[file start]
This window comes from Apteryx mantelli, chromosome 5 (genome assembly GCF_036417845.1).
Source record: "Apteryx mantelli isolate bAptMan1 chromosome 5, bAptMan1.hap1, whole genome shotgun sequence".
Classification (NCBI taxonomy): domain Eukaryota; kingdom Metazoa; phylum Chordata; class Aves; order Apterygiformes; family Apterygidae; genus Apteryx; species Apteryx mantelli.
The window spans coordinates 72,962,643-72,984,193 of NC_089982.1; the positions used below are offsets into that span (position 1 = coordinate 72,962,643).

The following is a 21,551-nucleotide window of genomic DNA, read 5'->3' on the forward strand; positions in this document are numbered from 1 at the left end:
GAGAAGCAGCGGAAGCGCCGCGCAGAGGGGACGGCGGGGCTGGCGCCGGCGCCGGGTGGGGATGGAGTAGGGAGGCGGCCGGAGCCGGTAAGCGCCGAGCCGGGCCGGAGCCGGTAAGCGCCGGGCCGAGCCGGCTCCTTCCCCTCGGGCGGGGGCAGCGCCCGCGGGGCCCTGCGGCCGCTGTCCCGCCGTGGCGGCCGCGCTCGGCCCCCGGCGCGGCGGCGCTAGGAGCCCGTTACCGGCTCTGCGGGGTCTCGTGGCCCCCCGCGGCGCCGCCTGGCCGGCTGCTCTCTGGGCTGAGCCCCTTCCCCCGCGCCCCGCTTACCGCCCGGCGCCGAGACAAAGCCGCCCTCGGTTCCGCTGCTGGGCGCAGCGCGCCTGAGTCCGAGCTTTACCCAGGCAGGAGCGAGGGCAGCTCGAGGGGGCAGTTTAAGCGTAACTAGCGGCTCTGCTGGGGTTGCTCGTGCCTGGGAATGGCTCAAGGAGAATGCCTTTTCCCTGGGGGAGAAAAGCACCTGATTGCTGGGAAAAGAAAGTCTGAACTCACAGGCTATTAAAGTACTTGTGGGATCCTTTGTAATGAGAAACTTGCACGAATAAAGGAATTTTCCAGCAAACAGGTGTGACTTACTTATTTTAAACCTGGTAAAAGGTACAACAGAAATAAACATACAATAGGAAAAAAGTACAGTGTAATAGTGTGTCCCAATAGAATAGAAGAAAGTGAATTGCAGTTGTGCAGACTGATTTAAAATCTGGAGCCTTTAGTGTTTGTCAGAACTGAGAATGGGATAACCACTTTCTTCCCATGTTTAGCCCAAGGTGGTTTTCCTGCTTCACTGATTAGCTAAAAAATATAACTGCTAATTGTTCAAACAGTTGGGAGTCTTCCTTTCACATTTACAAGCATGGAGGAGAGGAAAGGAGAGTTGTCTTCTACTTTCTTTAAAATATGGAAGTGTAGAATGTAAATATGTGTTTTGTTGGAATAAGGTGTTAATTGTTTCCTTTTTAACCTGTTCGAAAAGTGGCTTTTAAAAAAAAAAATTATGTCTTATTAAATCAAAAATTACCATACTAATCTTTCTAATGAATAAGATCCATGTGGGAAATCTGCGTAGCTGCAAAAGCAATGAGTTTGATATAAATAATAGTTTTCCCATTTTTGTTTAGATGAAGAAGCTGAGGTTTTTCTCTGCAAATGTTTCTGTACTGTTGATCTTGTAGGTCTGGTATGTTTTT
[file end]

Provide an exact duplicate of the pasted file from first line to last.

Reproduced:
This window comes from Apteryx mantelli, chromosome 5 (genome assembly GCF_036417845.1).
Source record: "Apteryx mantelli isolate bAptMan1 chromosome 5, bAptMan1.hap1, whole genome shotgun sequence".
Classification (NCBI taxonomy): domain Eukaryota; kingdom Metazoa; phylum Chordata; class Aves; order Apterygiformes; family Apterygidae; genus Apteryx; species Apteryx mantelli.
The window spans coordinates 72,962,643-72,984,193 of NC_089982.1; the positions used below are offsets into that span (position 1 = coordinate 72,962,643).

The following is a 21,551-nucleotide window of genomic DNA, read 5'->3' on the forward strand; positions in this document are numbered from 1 at the left end:
GAGAAGCAGCGGAAGCGCCGCGCAGAGGGGACGGCGGGGCTGGCGCCGGCGCCGGGTGGGGATGGAGTAGGGAGGCGGCCGGAGCCGGTAAGCGCCGAGCCGGGCCGGAGCCGGTAAGCGCCGGGCCGAGCCGGCTCCTTCCCCTCGGGCGGGGGCAGCGCCCGCGGGGCCCTGCGGCCGCTGTCCCGCCGTGGCGGCCGCGCTCGGCCCCCGGCGCGGCGGCGCTAGGAGCCCGTTACCGGCTCTGCGGGGTCTCGTGGCCCCCCGCGGCGCCGCCTGGCCGGCTGCTCTCTGGGCTGAGCCCCTTCCCCCGCGCCCCGCTTACCGCCCGGCGCCGAGACAAAGCCGCCCTCGGTTCCGCTGCTGGGCGCAGCGCGCCTGAGTCCGAGCTTTACCCAGGCAGGAGCGAGGGCAGCTCGAGGGGGCAGTTTAAGCGTAACTAGCGGCTCTGCTGGGGTTGCTCGTGCCTGGGAATGGCTCAAGGAGAATGCCTTTTCCCTGGGGGAGAAAAGCACCTGATTGCTGGGAAAAGAAAGTCTGAACTCACAGGCTATTAAAGTACTTGTGGGATCCTTTGTAATGAGAAACTTGCACGAATAAAGGAATTTTCCAGCAAACAGGTGTGACTTACTTATTTTAAACCTGGTAAAAGGTACAACAGAAATAAACATACAATAGGAAAAAAGTACAGTGTAATAGTGTGTCCCAATAGAATAGAAGAAAGTGAATTGCAGTTGTGCAGACTGATTTAAAATCTGGAGCCTTTAGTGTTTGTCAGAACTGAGAATGGGATAACCACTTTCTTCCCATGTTTAGCCCAAGGTGGTTTTCCTGCTTCACTGATTAGCTAAAAAATATAACTGCTAATTGTTCAAACAGTTGGGAGTCTTCCTTTCACATTTACAAGCATGGAGGAGAGGAAAGGAGAGTTGTCTTCTACTTTCTTTAAAATATGGAAGTGTAGAATGTAAATATGTGTTTTGTTGGAATAAGGTGTTAATTGTTTCCTTTTTAACCTGTTCGAAAAGTGGCTTTTAAAAAAAAAAATTATGTCTTATTAAATCAAAAATTACCATACTAATCTTTCTAATGAATAAGATCCATGTGGGAAATCTGCGTAGCTGCAAAAGCAATGAGTTTGATATAAATAATAGTTTTCCCATTTTTGTTTAGATGAAGAAGCTGAGGTTTTTCTCTGCAAATGTTTCTGTACTGTTGATCTTGTAGGTCTGGTATGTTTTT